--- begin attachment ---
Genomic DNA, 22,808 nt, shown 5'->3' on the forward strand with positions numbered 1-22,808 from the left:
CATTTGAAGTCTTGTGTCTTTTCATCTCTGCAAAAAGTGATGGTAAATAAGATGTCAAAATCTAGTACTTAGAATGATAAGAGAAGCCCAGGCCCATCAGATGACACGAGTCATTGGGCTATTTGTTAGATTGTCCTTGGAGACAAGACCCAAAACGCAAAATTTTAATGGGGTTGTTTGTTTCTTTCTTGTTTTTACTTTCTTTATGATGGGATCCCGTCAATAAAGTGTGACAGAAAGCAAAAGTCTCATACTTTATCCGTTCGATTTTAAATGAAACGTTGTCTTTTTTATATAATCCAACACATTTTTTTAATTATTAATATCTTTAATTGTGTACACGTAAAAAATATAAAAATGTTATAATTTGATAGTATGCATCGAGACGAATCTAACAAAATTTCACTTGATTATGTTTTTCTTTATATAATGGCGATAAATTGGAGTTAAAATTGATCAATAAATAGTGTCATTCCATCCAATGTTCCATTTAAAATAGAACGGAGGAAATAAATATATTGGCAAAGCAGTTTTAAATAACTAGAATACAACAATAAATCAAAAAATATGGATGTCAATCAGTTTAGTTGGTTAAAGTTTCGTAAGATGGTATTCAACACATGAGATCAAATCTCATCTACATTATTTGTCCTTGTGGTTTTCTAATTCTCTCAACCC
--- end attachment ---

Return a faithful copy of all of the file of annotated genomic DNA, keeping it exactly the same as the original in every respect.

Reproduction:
Genomic DNA, 22,808 nt, shown 5'->3' on the forward strand with positions numbered 1-22,808 from the left:
CATTTGAAGTCTTGTGTCTTTTCATCTCTGCAAAAAGTGATGGTAAATAAGATGTCAAAATCTAGTACTTAGAATGATAAGAGAAGCCCAGGCCCATCAGATGACACGAGTCATTGGGCTATTTGTTAGATTGTCCTTGGAGACAAGACCCAAAACGCAAAATTTTAATGGGGTTGTTTGTTTCTTTCTTGTTTTTACTTTCTTTATGATGGGATCCCGTCAATAAAGTGTGACAGAAAGCAAAAGTCTCATACTTTATCCGTTCGATTTTAAATGAAACGTTGTCTTTTTTATATAATCCAACACATTTTTTTAATTATTAATATCTTTAATTGTGTACACGTAAAAAATATAAAAATGTTATAATTTGATAGTATGCATCGAGACGAATCTAACAAAATTTCACTTGATTATGTTTTTCTTTATATAATGGCGATAAATTGGAGTTAAAATTGATCAATAAATAGTGTCATTCCATCCAATGTTCCATTTAAAATAGAACGGAGGAAATAAATATATTGGCAAAGCAGTTTTAAATAACTAGAATACAACAATAAATCAAAAAATATGGATGTCAATCAGTTTAGTTGGTTAAAGTTTCGTAAGATGGTATTCAACACATGAGATCAAATCTCATCTACATTATTTGTCCTTGTGGTTTTCTAATTCTCTCAACCC